Some of the finest crochet designs come to us from faraway places. Modern designers have given us wonderful texture, colorful arrangements, and eclectic pattern schemes reminiscent of old Aran Afghans. The lacy openwork is breathtaking and often, overwhelming to the average crocheter, but once we study the piece, break it down into workable components, we realize that anyone can make this. It just takes a little skill and patience.
You can do it!
DIY – – You can even create your own designs by gathering all of your patterns, especially lace and open work, even doily patterns, then mix and match rows in sections layering them with one row that’s repeated throughout the design to bring it all together. The hardest part is keeping the edges and rows lined up, so work in the round as much as possible and keep trying it on as you make it.
Check out fiber artist Fatima Lasay’s gorgeous runway-style dress that she made using doily patterns. http://www.crochetology.net/2015/05/from-doily-to-dress.html
Although certain schemes contained in this skirt come from patterns published in various books and magazines, such as Russia’s Duplet Magazine and Japan’s Craft Magazine called “Let’s Knit Series” Vol. 10, Aug. 2008, the skirt design in its entirety is called “Evening Steppe by Osinki Krinichki.” It’s a long eclectic scheme skirt that combines various stitch patterns to create a stunning finished piece.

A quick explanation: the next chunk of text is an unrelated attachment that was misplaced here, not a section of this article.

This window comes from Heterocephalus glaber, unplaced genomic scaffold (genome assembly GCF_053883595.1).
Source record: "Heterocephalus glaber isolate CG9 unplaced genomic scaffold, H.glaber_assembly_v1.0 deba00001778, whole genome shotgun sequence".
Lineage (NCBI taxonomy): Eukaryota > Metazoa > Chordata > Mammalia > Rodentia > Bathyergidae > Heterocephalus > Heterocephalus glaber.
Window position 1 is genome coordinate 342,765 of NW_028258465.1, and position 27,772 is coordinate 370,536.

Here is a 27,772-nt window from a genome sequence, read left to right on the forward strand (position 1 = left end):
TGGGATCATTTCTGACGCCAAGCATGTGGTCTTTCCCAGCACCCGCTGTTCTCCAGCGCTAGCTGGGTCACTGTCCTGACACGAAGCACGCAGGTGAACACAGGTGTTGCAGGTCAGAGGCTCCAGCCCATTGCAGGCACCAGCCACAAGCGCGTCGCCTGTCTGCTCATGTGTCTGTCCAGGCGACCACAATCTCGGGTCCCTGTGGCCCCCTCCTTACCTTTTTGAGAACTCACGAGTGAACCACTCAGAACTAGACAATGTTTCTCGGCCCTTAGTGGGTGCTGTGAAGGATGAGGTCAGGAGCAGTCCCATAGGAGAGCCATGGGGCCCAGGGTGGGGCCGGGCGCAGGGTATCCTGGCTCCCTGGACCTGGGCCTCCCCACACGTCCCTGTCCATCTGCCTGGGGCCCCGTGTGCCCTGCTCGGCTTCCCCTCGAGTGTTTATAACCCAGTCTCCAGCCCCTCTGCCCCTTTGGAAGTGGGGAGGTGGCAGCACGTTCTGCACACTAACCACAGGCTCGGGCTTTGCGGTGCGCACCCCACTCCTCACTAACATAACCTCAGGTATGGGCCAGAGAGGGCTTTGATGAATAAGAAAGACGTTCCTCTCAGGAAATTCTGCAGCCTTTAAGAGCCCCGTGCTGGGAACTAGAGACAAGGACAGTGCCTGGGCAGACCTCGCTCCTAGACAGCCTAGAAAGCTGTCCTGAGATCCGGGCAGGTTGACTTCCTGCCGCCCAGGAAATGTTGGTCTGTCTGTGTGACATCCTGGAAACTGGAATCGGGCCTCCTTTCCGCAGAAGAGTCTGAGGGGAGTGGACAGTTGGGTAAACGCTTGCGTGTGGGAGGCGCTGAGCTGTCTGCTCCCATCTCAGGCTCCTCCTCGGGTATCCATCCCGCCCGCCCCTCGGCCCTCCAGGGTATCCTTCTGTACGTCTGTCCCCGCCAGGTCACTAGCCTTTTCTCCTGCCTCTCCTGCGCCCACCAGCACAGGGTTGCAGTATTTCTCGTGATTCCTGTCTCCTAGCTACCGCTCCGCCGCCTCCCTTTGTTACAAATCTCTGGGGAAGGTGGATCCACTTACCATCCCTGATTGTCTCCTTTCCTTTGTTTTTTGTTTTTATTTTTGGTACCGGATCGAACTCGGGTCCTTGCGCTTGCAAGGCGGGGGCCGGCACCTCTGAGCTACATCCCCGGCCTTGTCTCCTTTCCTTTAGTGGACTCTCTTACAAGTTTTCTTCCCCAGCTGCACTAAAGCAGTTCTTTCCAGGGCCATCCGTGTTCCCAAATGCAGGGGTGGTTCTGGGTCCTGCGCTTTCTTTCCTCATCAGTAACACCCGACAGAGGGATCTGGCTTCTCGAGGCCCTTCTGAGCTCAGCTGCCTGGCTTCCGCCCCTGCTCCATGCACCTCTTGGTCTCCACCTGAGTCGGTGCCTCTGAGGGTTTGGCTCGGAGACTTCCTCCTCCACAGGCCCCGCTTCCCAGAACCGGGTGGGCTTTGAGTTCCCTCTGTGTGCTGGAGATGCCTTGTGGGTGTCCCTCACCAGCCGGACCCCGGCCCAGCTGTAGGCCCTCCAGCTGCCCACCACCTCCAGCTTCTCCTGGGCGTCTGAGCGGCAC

The schemes are available online free of charge at: http://www.stranamam.ru/post/5008239/
There’s also a written pattern specifically for the skirt available for purchase download at Etsy by “Favorite Patterns” under a working arrangement with the designer. However, if you purchase the pattern, be sure to look closely at the photographs because the written instructions don’t follow them exactly, for instance, charts for the waist scheme have two (2) rows of net between the strips of dc, but in the photograph, the designer placed four (4) rows of netting in between. It can make for a lot of confusion, but if you go by the pictures and adjust the pattern the end result is similar.
To make the dress, shown below, just continue upward to the arms, a little higher in the front chest, then make straps to sew on. To finish create a liner to sew-in or just wear a ready-made full-slip underneath. The shawl is from a separate project. I used UKI Supreme Astra yarn in size 5/2 cone in color “quarry” with a #5 (1.90 MM) hook. It took about a month to make and used less than one spool. There’s enough yarn on the large cone to make the dress and a shawl in a wide variety of sizes.